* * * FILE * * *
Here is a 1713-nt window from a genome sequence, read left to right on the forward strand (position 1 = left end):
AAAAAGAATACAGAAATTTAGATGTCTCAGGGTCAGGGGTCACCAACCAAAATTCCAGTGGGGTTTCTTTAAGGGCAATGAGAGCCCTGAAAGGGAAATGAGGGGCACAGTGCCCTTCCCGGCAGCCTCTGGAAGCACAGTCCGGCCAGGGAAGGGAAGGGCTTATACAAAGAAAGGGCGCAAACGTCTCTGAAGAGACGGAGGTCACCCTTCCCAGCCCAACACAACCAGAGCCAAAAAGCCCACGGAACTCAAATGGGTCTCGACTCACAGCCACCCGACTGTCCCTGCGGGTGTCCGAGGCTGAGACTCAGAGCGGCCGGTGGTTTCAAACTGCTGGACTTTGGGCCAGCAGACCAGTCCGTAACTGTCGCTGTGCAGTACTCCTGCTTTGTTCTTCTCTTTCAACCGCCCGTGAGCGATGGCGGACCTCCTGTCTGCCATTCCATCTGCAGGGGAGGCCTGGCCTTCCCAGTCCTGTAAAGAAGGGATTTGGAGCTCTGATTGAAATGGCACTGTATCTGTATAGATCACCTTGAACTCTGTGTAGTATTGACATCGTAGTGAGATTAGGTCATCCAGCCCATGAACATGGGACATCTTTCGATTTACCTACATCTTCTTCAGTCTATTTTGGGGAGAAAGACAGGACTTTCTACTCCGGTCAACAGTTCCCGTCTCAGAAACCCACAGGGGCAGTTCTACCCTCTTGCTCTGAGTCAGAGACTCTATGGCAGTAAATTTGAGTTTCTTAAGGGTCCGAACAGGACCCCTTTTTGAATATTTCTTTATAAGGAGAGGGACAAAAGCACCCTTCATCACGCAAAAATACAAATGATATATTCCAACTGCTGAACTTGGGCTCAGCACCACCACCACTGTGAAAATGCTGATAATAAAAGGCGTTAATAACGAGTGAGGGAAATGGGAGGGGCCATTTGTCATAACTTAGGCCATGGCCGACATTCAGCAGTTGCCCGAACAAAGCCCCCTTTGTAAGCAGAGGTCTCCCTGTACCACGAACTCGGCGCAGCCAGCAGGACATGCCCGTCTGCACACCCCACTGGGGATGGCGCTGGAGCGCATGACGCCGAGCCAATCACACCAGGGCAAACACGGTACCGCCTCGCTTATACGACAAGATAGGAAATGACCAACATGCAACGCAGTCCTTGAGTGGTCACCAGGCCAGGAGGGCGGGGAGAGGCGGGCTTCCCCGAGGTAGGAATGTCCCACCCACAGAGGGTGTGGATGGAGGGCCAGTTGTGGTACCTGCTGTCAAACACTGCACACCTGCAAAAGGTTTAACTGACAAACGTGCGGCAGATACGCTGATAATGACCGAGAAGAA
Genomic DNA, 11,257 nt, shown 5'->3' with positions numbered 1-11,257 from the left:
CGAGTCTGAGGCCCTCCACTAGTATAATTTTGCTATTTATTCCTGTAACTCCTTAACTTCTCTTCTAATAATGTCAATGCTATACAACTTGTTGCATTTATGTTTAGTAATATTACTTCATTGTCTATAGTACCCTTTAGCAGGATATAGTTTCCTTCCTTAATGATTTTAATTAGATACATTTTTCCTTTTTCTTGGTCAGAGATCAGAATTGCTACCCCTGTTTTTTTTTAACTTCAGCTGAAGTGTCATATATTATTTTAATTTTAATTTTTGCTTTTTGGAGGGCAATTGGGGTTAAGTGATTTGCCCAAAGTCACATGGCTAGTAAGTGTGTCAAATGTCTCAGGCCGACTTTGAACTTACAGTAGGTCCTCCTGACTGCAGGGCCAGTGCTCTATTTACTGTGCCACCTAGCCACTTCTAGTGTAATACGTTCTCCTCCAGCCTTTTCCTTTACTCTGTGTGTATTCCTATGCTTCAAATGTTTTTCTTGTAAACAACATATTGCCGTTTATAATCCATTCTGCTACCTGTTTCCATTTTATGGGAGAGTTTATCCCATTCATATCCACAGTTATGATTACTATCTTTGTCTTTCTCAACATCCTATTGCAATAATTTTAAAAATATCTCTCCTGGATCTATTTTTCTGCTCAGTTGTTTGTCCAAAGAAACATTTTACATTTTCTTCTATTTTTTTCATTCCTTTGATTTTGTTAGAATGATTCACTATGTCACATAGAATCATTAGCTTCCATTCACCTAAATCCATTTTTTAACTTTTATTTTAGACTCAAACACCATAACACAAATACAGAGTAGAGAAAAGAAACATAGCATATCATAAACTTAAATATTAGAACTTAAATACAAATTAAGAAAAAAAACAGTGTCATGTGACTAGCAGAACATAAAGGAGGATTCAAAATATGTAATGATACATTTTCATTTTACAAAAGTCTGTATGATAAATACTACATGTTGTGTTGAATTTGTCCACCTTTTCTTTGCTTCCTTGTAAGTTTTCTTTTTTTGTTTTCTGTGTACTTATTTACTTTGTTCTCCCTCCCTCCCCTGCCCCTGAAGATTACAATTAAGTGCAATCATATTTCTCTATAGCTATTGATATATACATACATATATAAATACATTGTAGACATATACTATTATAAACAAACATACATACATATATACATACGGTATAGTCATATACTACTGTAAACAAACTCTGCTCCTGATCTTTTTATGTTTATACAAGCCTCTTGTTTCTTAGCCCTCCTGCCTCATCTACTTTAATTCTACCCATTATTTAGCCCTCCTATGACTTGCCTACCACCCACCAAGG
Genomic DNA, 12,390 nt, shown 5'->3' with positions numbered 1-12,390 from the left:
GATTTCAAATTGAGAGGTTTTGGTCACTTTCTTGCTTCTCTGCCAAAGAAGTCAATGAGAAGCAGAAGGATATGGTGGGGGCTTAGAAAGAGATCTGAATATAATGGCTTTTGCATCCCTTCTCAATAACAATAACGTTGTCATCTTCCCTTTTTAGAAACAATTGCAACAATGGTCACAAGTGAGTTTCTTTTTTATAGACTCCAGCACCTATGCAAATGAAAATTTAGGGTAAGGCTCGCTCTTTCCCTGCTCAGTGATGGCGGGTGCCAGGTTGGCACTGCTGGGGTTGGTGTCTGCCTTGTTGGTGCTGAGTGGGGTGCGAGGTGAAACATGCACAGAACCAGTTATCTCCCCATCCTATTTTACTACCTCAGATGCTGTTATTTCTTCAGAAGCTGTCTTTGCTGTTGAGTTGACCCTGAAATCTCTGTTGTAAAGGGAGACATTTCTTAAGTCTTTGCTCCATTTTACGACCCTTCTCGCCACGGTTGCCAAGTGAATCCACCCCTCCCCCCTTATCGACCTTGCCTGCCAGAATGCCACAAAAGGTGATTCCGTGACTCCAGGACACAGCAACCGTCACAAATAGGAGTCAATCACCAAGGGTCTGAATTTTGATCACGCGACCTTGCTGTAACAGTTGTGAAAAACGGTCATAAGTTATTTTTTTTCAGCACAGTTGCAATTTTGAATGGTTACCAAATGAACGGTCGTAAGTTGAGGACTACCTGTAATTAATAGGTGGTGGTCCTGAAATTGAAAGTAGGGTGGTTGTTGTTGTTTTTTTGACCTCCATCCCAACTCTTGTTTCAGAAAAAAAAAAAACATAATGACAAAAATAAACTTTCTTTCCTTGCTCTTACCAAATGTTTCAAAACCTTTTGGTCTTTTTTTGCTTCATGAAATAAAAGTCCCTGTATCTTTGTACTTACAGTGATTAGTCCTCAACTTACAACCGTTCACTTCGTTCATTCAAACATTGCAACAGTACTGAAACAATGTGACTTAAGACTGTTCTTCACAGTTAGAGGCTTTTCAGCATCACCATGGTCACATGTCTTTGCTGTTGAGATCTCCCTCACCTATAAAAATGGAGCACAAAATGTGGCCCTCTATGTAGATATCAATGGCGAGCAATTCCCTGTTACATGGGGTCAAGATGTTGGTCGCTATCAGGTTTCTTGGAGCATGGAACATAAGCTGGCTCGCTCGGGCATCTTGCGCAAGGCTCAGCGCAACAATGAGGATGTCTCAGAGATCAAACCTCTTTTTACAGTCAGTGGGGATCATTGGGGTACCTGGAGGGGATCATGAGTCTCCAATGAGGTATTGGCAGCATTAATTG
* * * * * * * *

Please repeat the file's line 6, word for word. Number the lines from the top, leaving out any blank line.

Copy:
GATTTCAAATTGAGAGGTTTTGGTCACTTTCTTGCTTCTCTGCCAAAGAAGTCAATGAGAAGCAGAAGGATATGGTGGGGGCTTAGAAAGAGATCTGAATATAATGGCTTTTGCATCCCTTCTCAATAACAATAACGTTGTCATCTTCCCTTTTTAGAAACAATTGCAACAATGGTCACAAGTGAGTTTCTTTTTTATAGACTCCAGCACCTATGCAAATGAAAATTTAGGGTAAGGCTCGCTCTTTCCCTGCTCAGTGATGGCGGGTGCCAGGTTGGCACTGCTGGGGTTGGTGTCTGCCTTGTTGGTGCTGAGTGGGGTGCGAGGTGAAACATGCACAGAACCAGTTATCTCCCCATCCTATTTTACTACCTCAGATGCTGTTATTTCTTCAGAAGCTGTCTTTGCTGTTGAGTTGACCCTGAAATCTCTGTTGTAAAGGGAGACATTTCTTAAGTCTTTGCTCCATTTTACGACCCTTCTCGCCACGGTTGCCAAGTGAATCCACCCCTCCCCCCTTATCGACCTTGCCTGCCAGAATGCCACAAAAGGTGATTCCGTGACTCCAGGACACAGCAACCGTCACAAATAGGAGTCAATCACCAAGGGTCTGAATTTTGATCACGCGACCTTGCTGTAACAGTTGTGAAAAACGGTCATAAGTTATTTTTTTTCAGCACAGTTGCAATTTTGAATGGTTACCAAATGAACGGTCGTAAGTTGAGGACTACCTGTAATTAATAGGTGGTGGTCCTGAAATTGAAAGTAGGGTGGTTGTTGTTGTTTTTTTGACCTCCATCCCAACTCTTGTTTCAGAAAAAAAAAAAACATAATGACAAAAATAAACTTTCTTTCCTTGCTCTTACCAAATGTTTCAAAACCTTTTGGTCTTTTTTTGCTTCATGAAATAAAAGTCCCTGTATCTTTGTACTTACAGTGATTAGTCCTCAACTTACAACCGTTCACTTCGTTCATTCAAACATTGCAACAGTACTGAAACAATGTGACTTAAGACTGTTCTTCACAGTTAGAGGCTTTTCAGCATCACCATGGTCACATGTCTTTGCTGTTGAGATCTCCCTCACCTATAAAAATGGAGCACAAAATGTGGCCCTCTATGTAGATATCAATGGCGAGCAATTCCCTGTTACATGGGGTCAAGATGTTGGTCGCTATCAGGTTTCTTGGAGCATGGAACATAAGCTGGCTCGCTCGGGCATCTTGCGCAAGGCTCAGCGCAACAATGAGGATGTCTCAGAGATCAAACCTCTTTTTACAGTCAGTGGGGATCATTGGGGTACCTGGAGGGGATCATGAGTCTCCAATGAGGTATTGGCAGCATTAATTG